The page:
Bayer-Monsanto merger opposed

A new legal opinion has argued that a merger between Bayer and Monsanto would violate the Clayton Act, a law enacted by Congress to curb anti-competitive business practices.

According to the white paper, a Bayer-Monsanto merger would also be in direct violation of a 2008 court order, where Monsanto was forced to divest itself of certain cottonseed and cotton breeding assets, which were sold to Bayer. If the merger proceeds, Monsanto would re-acquire these anti-competitive traits, thereby violating the US Department of Justice’s judgement.

Bayer has bid twice for fellow agro-chem conglomerate Monsanto since May.

The legal opinion, written by two former Justice Department officials from the Antitrust Division,
suggests the merger would "eliminate direct competition between two of the largest players in the traited seed sector, with direct consequences for seed development, herbicide markets, and innovative and open research and development".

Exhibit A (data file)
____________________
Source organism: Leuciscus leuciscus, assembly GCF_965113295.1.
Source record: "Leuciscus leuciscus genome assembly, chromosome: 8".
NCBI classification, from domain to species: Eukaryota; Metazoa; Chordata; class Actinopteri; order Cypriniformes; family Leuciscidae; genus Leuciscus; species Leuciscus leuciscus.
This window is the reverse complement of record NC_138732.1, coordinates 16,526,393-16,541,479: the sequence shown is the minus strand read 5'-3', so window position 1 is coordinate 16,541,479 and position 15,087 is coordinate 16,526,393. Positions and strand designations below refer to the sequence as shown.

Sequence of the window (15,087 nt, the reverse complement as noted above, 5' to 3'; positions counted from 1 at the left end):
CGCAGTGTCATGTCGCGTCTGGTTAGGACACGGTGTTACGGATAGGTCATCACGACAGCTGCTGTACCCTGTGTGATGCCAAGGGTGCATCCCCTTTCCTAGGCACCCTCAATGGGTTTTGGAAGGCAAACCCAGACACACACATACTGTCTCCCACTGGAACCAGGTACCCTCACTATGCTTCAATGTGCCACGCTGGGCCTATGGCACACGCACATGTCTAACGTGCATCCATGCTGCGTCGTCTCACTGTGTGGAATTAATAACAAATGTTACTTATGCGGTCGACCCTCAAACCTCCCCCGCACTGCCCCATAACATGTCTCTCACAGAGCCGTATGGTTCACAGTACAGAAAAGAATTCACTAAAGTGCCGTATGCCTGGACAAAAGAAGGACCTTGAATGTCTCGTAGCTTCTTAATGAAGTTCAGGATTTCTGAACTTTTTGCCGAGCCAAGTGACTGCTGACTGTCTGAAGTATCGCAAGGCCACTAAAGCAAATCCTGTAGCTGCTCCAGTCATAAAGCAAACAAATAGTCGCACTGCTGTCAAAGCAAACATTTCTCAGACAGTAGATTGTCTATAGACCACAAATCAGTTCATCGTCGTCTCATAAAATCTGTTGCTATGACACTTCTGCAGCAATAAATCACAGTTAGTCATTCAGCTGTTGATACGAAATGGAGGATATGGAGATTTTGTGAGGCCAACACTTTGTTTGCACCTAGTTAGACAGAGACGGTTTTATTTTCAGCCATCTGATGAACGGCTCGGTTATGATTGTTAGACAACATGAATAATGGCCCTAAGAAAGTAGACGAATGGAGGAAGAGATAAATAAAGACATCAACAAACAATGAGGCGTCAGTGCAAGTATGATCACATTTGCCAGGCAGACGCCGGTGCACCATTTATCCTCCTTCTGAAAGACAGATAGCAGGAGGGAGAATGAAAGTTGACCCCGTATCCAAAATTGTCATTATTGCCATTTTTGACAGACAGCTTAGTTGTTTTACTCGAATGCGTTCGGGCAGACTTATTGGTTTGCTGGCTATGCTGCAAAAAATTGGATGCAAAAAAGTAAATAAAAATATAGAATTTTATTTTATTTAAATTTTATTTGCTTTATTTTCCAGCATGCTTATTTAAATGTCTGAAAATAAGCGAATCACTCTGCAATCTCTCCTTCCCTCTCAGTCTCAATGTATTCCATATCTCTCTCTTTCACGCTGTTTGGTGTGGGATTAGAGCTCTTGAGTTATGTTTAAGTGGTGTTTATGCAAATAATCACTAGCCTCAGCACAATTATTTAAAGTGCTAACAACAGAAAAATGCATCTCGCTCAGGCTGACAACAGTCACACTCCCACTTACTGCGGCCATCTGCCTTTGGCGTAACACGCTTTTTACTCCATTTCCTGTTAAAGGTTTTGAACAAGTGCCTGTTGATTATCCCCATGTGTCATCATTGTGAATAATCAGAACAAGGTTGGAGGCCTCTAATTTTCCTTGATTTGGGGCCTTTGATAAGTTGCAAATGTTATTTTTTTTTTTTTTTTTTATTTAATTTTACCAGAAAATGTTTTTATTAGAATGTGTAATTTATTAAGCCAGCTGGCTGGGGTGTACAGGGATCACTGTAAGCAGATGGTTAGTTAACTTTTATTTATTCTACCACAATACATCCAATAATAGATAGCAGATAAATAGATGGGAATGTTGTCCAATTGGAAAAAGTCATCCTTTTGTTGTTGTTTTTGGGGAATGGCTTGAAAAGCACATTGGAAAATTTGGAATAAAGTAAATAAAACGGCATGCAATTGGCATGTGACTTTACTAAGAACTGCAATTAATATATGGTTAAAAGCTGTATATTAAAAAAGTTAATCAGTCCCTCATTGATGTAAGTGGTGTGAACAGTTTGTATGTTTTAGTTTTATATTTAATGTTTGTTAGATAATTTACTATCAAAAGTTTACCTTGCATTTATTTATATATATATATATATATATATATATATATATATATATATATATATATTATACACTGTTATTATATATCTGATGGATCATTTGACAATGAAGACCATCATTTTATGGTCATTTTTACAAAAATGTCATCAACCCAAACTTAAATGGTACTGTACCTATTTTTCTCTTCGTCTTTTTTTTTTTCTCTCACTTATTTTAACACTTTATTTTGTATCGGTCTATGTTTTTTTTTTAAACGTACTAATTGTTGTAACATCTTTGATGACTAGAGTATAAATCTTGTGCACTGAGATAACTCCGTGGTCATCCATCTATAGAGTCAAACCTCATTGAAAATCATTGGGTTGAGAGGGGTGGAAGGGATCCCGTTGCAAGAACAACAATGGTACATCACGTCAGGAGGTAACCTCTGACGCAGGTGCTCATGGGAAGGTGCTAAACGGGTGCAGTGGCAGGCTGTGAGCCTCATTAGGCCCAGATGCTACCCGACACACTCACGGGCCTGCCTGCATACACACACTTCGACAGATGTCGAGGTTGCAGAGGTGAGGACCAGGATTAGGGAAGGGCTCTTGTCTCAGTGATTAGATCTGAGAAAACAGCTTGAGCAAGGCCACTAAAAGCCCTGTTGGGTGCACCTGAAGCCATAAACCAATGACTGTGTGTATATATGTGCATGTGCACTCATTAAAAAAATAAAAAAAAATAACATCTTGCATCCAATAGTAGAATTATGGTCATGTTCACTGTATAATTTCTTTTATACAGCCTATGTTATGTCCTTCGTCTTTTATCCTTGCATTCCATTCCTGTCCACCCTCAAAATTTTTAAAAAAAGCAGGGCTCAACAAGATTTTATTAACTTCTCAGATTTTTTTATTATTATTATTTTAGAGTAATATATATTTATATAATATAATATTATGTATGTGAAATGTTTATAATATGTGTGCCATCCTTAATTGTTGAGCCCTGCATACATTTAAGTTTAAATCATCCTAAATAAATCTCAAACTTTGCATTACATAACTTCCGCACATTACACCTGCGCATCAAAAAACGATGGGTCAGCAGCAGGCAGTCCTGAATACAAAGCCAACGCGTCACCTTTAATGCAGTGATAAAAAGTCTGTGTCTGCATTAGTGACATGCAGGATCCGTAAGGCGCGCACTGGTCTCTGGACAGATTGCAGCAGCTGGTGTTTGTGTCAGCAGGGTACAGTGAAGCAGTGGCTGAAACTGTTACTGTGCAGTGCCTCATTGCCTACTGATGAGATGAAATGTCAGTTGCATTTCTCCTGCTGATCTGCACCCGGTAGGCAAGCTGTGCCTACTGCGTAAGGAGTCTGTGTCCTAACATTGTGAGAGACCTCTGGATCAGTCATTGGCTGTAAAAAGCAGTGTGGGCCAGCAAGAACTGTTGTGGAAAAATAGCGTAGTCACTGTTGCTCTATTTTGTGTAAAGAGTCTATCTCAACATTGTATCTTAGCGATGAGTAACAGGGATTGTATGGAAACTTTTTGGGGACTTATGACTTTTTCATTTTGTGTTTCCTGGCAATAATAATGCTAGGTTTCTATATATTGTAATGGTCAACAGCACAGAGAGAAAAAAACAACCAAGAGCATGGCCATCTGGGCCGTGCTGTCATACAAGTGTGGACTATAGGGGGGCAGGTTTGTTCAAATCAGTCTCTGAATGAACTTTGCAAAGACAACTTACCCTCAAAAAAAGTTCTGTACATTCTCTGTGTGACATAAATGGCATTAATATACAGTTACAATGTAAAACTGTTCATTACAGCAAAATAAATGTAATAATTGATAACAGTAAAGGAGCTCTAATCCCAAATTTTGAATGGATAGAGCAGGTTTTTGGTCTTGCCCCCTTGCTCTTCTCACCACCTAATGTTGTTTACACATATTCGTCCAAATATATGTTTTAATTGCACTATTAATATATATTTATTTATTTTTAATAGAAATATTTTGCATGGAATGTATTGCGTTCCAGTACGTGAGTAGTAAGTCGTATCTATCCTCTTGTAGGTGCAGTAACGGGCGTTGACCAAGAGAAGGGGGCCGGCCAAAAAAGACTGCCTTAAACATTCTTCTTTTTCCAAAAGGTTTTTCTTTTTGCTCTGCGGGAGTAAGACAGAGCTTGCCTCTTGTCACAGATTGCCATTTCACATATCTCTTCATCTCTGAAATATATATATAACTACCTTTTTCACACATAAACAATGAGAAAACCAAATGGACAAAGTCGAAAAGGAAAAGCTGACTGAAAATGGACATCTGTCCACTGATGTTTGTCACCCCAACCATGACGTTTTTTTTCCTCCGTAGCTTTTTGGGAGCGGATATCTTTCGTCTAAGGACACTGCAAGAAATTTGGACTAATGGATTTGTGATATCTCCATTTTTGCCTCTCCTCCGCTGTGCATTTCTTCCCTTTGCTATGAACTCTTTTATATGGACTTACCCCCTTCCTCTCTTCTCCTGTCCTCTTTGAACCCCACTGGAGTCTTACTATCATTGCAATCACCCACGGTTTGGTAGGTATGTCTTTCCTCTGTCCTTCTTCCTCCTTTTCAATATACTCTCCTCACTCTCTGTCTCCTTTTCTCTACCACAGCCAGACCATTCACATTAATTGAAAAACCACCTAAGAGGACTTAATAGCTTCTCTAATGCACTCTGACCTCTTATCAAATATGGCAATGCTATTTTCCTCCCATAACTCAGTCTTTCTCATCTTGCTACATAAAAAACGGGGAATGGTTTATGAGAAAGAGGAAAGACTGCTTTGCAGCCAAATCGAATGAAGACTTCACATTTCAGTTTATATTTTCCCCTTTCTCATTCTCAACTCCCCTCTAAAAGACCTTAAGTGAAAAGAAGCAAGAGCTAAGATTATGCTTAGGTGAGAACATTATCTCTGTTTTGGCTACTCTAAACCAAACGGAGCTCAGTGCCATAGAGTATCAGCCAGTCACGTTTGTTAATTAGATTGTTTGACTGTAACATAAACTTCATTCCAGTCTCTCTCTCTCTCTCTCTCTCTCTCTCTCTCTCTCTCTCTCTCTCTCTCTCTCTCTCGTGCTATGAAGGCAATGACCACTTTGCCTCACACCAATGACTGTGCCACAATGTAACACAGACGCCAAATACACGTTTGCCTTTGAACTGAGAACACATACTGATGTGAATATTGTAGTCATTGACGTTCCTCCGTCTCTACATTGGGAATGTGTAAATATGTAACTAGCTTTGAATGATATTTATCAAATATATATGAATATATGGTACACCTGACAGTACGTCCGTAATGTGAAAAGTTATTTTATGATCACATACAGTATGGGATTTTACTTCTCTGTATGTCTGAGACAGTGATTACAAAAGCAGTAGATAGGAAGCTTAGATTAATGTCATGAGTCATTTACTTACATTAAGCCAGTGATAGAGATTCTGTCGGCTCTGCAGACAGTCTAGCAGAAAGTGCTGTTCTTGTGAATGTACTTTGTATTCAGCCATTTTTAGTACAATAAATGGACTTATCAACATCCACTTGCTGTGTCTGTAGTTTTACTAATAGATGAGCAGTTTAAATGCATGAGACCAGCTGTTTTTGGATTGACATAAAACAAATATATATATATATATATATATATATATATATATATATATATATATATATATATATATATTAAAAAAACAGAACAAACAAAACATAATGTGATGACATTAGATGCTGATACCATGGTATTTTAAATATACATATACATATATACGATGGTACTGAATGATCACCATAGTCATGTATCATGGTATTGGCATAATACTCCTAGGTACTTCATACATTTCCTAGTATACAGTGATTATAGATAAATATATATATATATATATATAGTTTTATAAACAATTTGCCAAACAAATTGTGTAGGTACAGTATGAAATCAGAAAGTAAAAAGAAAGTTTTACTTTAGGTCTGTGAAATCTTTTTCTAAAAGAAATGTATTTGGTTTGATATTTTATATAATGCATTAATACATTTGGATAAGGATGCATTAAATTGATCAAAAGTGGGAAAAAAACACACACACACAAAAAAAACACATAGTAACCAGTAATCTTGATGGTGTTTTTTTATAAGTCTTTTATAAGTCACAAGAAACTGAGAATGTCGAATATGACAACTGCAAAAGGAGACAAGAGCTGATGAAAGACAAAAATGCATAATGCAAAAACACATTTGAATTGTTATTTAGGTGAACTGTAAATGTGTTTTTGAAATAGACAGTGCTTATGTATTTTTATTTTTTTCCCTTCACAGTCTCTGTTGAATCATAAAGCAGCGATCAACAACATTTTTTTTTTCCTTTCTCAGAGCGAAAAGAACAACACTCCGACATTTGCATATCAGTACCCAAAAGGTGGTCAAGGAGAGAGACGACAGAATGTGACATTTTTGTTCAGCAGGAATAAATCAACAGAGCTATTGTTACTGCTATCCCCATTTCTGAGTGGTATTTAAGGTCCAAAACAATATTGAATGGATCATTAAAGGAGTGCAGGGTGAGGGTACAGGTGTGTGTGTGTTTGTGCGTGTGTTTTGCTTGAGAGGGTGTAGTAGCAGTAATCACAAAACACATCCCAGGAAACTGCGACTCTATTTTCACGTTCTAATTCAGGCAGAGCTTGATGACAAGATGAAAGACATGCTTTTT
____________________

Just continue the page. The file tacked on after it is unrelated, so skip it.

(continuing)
It added that a merger "will mean the new Bayer-Monsanto conglomerate will control nearly 70 per cent of the cotton acreage in the United States" and that the "new corporation would likely lead to higher input prices, with less choice and higher food prices for consumers, and fewer non-biotechnology options available to farmers and consumers".

Pressure group SumOfUs's Anne Isakowitsch said: "A merger between Bayer and Monsanto is a five-alarm threat to our food supply and to farmers around the world. This new mega corporation would be the world’s biggest seed maker and pesticide company, defying important antitrust protections, giving it unacceptable control over critical aspects of our food supply - undermining consumer choice and the freedom and stability of farmers worldwide."

More than 500,000 SumOfUs have signed onto a petition opposing the potential merger of Monsanto and Bayer.

The legal opinion was written by Maurice E. Stucke and Allen P. Grunes, counsels at the Konkurrenz group. Stuck is a law professor at the University of Tennessee. Grunes worked at the US Department of Justice Antitrust Division.

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